Category: Education, Training, and Supervision - Graduate / Undergraduate/ Postdoctoral
As evidenced by the prevalence of behaviorally-based parent training methods (Lundahl, Risser, & Lovejoy, 2005), it can be argued that clinicians should be well-educated in behavioral principles (BP). In addition to having general knowledge of BP, there are certain skills clinicians can use to help generate hypotheses about the function of child problem behavior. Typically, functional behavior assessment involves identifying the antecedents preceding the problem behavior and the consequences following the problem behavior, and then using this data to form an educated hypothesis about the function of the problem behavior (Iwata, Kahng, Wallace, & Lindberg, 2000). Several descriptive analysis techniques exist, including direct observation techniques (e.g., antecedent-behavior-consequence [ABC]) recording techniques). Previous research suggests that a brief training is effective in teaching ABC analyses as well as differential reinforcement procedures (Noguchi, Kawano, and Yamanaka, 2013).
The purpose of this study was to increase participant ability to apply these BP to tasks, including identifying the antecedent, behavior, and consequence of a given situation, and identifying the function of the child’s behavior in a given scenario. Granpeesheh and colleagues (2010) trained behavioral therapists on the relationship between antecedents, behaviors, and consequences using an “eLearning” training on BP. Thus, it is hypothesized that clinicians will be able to identify the ABC of child behavior depicted in vignettes following completion of the online BP training.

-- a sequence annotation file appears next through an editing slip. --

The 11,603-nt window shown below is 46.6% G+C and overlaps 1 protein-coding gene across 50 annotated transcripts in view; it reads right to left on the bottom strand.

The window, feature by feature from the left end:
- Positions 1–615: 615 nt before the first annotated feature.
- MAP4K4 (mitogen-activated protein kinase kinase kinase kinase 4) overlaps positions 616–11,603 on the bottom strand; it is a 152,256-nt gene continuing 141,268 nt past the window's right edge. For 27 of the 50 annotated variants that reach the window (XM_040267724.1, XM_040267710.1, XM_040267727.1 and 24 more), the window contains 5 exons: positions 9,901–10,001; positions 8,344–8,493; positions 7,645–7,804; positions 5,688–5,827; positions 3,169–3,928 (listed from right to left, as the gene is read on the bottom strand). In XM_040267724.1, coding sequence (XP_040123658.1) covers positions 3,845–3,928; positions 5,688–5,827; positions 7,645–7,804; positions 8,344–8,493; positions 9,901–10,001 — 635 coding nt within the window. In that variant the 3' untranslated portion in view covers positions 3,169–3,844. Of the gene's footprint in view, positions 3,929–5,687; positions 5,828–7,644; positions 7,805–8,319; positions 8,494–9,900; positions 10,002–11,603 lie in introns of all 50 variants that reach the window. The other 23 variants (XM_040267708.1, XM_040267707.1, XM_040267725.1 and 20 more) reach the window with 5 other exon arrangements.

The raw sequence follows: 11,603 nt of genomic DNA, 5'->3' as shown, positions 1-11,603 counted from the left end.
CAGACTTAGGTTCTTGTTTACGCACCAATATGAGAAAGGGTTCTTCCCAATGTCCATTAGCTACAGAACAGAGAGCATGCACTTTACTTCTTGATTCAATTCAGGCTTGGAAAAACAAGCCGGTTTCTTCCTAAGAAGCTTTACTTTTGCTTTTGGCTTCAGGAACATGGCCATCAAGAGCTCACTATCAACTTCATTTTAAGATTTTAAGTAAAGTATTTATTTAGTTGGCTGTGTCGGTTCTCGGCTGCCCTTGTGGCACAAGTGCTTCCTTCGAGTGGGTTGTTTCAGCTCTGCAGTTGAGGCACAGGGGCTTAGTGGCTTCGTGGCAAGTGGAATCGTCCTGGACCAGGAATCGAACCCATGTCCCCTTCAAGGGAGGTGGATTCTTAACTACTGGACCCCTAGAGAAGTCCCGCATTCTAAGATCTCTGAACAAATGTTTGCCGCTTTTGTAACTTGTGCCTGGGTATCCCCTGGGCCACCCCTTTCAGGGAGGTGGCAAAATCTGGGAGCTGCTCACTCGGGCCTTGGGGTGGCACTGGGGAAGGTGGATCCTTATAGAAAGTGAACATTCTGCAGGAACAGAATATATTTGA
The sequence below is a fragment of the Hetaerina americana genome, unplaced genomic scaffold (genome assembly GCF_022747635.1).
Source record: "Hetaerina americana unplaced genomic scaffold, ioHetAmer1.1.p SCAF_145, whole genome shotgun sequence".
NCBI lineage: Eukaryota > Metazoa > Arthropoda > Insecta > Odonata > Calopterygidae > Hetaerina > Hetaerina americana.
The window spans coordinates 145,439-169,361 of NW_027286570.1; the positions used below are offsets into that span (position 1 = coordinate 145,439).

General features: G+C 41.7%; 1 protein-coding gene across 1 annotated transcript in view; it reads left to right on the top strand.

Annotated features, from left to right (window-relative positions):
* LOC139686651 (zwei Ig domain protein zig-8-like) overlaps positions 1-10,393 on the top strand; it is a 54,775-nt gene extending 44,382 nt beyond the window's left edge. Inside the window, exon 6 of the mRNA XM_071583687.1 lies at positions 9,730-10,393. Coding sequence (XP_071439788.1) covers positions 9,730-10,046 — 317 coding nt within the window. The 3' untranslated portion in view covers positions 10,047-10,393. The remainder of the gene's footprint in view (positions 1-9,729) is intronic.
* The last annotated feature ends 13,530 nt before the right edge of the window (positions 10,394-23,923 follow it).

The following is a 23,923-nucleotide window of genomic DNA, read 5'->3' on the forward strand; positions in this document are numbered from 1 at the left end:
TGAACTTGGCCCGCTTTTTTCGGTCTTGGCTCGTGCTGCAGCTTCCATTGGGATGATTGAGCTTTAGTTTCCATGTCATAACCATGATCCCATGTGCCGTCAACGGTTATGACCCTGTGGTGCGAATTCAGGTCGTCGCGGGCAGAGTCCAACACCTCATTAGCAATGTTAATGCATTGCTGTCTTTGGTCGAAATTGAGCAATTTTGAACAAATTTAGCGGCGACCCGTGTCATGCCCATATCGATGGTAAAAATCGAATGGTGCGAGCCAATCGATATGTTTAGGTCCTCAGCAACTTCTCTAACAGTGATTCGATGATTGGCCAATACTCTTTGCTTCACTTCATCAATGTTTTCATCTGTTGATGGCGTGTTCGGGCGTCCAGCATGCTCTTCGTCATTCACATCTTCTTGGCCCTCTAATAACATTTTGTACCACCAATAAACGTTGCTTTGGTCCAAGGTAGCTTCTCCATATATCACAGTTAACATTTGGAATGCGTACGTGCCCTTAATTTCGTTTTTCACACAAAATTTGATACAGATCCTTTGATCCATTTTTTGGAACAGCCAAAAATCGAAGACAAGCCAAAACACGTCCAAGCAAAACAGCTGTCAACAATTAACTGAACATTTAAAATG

A randomized control group, pretest-posttest design was used to examine the effects of a 1-hour, online BP training. Participants in this study were 102 undergraduate students (59.8% female) ranging in age from 17 to 36 (M = 19.71; SD = 2.85) enrolled at a southwestern university. Most participants identified as White (64.7%) Hispanic (22.5%), and African American (9.8%).
Participants completed a demographic survey and an ABC identification task at pre- and post-treatment in which they were presented five with vignettes illustrating externalizing child behaviors, and asked to identify the function of the child’s behavior, as well as the antecedent, behavior, and consequence presented in the situation. Preliminary data analyses (i.e., analysis of covariance) indicate that there was a statistically significant difference in post-treatment percent accuracy scores [F(1, 99) = 18.698, p < .0001] between the treatment and control groups when adjusting for pretreatment ABC percent accuracy scores, with participants in the treatment group scoring significantly higher than participants in the control group. Clinical and research implications will be discussed.